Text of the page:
What is the Without Walls Festival and how do I do it?

La Jolla Playhouse’s celebration of immersive and site-specific performance opens Thursday and unfolds through the weekend at new location


If you have any trepidation about leaping feet-first into the gleeful riot of unpredictable, unconventional performance that is the La Jolla Playhouse WOW Festival, rest assured: The artists are right there with you.

“The WOW Festival is meant to explore what the boundaries of theater are, and I think part of it is embracing the frayed edges that come with it,” says the artist David Israel Reynoso, speaking of the spirit of experimentation that animates this biennial centerpiece of the Playhouse’s Without Walls program.

“This is something we’re trying out, and if you’re willing to play along, you’ll have a great time. We’re assembling this festival, but then we’re all going to jump off a cliff — and hope we take flight!”

Reynoso’s immersive piece “Las Quinceañeras” (created with Optika Moderna) is one of about two dozen works in this fourth edition of the fest, which runs Thursday through Sunday.

And speaking of taking a leap: The event unfolds in an entirely new location this year, the Arts District Liberty Station.

Playhouse artistic chief Christopher Ashley says the fact so many artists already make their homes at the onetime military facility was a big factor in choosing to move WOW there.

Another was its capacity to house the whole fest in one concentrated place: “One of the things we’ve learned is there’s a lot of value in having things close enough together to have a critical mass” of activity, which Ashley says helps make the experience “improvisatory and impulsive” for an audience. “I find that incredibly exciting.”

(Key tip: The Show Imaging Festival Stage will serve as festival headquarters, offering live music as well as food and drink.)

“And once we made the decision to put (the festival) at the old Naval Training Center,” Ashley adds, “so many of the artists got inspired by the nautical history and the Navy history.”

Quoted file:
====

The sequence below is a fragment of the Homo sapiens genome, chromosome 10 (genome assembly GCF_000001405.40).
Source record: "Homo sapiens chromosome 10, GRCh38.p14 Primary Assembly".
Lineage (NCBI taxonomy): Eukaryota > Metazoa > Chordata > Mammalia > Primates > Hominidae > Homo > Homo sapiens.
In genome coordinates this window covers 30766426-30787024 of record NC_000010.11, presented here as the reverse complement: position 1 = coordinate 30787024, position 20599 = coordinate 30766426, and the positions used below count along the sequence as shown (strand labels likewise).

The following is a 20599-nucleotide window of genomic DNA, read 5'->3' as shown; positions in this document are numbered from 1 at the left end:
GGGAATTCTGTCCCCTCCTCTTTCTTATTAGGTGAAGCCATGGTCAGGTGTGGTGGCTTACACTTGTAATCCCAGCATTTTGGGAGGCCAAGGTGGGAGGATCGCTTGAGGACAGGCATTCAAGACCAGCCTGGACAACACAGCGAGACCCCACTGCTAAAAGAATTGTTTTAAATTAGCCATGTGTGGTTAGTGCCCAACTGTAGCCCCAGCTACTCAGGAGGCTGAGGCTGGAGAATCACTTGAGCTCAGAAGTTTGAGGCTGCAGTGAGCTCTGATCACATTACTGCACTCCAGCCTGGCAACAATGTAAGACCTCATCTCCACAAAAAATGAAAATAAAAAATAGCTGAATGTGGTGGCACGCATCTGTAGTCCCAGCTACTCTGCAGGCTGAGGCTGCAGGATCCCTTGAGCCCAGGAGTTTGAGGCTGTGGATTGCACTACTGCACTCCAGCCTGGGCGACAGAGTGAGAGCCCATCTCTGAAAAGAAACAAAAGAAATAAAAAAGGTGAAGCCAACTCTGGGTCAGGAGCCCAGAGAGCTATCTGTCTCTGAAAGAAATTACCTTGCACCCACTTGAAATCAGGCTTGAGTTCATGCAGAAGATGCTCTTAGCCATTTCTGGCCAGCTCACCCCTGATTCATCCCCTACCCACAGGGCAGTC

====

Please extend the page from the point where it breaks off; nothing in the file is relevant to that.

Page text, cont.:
Teresa Sapien, the Playhouse associate producer who is curating and producing the event for the first time, has worked on past editions of the fest and says there are now Playhouse patrons “who seek out WOW programming as their preferred art form.”

She touts the broad mix of family-friendly and more adventurous fare at the festival (with many free events) and notes that while “there are definitely people who say, ‘We want to see everything!,’ not all the experiences are going to be for everyone.”

The key thing to remember: “There’s no wrong way to experience WOW.”

Without Walls Festival

When: Today through Sunday (check with theater for specific performance dates/times and locations)

Where: Arts District Liberty Station, Point Loma

Tickets: Free to $20

Phone: (858) 550-1010


The WOW Lineup

(Note: Some shows with limited capacity are already sold out.)

“Allegory,” by Sammi Cannold and Emily Maltby, with music by Ari Afsar (New York), based on “The American Woman: Six Periods of American Life,” by Hazel MacKaye: A reimagining of a women’s suffrage pageant originally performed in 1913 on the steps of the U.S. Treasury building.

“As Far As My Fingertips Take Me,” by Tania El Khoury (Beirut/London): An audience member encounters a refugee through a gallery wall in this interactive work.

“Boats,” by Polyglot Theatre (Australia): Kids power lightweight boats with their feet and serve as “crew” on a high-seas adventure.

“Calafia at Liberty,” by Wetsuit Collective (San Diego): This exploration of the myth surrounding Queen Calafia unfolds around the land-locked vessel USS Recruit.

“The Golem of La Jolla — Excerpts in Concert: a modern parable spoken and sung,” music by Michael Roth, libretto by Allan Havis (San Diego): Amid unrest on the verge of the 2020 election, conflict erupts over employing a golem — “the ultimate bouncer” — to protect threatened mosques and synagogues.

“Hall Pass,” by Blindspot Collective (San Diego): Participants choose their own adventures in this series of short plays and musicals that delve into the highs and lows of high school courtesy of the Class of 2022.